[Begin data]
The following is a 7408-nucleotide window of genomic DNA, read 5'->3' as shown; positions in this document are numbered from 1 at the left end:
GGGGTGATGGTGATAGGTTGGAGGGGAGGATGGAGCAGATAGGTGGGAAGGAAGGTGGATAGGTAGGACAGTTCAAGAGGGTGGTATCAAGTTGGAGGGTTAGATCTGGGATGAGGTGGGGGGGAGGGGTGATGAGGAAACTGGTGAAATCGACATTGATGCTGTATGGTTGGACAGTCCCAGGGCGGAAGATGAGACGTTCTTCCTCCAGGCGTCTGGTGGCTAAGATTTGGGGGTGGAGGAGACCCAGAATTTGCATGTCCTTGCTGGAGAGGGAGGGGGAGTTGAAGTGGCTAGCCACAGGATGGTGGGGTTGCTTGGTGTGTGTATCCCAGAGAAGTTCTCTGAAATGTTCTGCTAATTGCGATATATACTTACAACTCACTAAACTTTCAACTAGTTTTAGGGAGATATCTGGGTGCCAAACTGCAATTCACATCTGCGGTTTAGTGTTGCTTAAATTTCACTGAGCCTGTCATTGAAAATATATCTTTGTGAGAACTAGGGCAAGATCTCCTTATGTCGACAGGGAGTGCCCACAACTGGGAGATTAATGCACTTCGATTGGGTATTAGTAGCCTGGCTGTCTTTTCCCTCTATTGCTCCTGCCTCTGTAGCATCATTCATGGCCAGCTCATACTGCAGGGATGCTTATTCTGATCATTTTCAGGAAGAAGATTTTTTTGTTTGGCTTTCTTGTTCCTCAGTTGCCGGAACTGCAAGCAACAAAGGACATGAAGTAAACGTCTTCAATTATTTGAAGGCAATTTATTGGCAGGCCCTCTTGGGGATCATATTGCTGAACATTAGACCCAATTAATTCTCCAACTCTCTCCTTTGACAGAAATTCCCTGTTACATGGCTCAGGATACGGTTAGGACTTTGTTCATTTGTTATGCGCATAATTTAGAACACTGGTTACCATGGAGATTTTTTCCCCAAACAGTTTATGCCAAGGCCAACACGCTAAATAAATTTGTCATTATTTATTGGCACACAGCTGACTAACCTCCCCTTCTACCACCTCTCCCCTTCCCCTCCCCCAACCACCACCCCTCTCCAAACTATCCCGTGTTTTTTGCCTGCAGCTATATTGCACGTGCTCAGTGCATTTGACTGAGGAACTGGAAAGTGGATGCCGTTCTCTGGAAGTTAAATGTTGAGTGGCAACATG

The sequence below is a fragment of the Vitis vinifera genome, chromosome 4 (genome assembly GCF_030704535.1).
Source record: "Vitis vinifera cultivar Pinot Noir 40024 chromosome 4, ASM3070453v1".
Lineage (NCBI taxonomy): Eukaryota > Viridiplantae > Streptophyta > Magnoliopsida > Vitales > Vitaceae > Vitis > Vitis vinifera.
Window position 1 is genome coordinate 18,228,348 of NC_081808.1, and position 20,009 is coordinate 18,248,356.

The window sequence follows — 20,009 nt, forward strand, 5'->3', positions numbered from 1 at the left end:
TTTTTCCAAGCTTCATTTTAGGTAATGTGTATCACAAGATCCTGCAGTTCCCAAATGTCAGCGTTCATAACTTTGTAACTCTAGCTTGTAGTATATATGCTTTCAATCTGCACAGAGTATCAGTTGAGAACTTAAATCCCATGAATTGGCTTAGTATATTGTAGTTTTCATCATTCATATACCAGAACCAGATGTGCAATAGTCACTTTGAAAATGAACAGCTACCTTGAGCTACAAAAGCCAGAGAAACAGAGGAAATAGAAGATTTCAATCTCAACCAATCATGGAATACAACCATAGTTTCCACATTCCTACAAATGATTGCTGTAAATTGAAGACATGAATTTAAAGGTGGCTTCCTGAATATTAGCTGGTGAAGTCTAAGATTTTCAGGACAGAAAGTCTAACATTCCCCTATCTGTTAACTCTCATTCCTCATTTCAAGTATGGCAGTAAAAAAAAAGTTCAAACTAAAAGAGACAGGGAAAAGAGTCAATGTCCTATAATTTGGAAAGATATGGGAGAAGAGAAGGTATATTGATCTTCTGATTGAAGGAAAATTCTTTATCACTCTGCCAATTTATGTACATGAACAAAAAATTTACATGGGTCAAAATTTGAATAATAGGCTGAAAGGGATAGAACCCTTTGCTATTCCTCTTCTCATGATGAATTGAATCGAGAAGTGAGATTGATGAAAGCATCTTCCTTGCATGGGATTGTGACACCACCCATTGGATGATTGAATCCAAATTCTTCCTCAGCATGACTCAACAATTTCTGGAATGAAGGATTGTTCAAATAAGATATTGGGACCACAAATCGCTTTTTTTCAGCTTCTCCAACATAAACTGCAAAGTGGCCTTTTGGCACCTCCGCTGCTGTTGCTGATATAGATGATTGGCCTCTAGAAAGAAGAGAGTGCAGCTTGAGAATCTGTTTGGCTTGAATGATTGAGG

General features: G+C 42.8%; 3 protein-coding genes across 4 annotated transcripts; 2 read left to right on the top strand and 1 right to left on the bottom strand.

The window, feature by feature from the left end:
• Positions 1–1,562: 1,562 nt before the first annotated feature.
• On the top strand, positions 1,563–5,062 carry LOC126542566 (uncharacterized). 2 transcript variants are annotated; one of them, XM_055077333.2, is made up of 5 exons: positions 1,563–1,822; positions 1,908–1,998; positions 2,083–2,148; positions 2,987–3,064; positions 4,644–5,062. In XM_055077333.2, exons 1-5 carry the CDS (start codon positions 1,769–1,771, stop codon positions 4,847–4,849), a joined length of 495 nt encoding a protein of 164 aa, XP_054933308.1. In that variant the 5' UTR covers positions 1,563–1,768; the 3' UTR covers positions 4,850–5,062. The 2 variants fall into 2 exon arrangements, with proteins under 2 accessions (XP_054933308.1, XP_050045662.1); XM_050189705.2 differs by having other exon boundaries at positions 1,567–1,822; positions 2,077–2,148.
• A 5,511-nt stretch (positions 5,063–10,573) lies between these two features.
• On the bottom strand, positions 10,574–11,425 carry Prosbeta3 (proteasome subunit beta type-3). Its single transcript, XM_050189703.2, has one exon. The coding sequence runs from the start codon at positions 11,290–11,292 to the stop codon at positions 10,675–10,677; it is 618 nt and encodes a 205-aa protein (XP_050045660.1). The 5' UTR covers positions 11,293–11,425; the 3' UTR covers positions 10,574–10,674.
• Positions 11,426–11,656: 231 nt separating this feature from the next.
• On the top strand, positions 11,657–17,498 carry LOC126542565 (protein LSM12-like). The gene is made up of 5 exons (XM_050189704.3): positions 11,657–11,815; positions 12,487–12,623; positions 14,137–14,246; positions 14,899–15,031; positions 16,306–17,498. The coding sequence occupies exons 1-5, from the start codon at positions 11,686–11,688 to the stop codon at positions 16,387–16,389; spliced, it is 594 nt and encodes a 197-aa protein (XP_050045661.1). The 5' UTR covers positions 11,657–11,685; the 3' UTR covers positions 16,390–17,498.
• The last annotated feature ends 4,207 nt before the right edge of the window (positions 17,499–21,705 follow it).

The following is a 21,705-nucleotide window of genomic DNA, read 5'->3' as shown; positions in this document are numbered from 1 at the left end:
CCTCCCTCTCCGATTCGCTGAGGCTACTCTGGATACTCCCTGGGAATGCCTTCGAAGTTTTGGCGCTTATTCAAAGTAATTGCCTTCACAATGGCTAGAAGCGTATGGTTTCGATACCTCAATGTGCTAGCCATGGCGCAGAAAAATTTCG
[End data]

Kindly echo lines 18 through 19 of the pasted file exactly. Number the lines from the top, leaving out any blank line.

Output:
The following is a 21,705-nucleotide window of genomic DNA, read 5'->3' as shown; positions in this document are numbered from 1 at the left end:
CCTCCCTCTCCGATTCGCTGAGGCTACTCTGGATACTCCCTGGGAATGCCTTCGAAGTTTTGGCGCTTATTCAAAGTAATTGCCTTCACAATGGCTAGAAGCGTATGGTTTCGATACCTCAATGTGCTAGCCATGGCGCAGAAAAATTTCG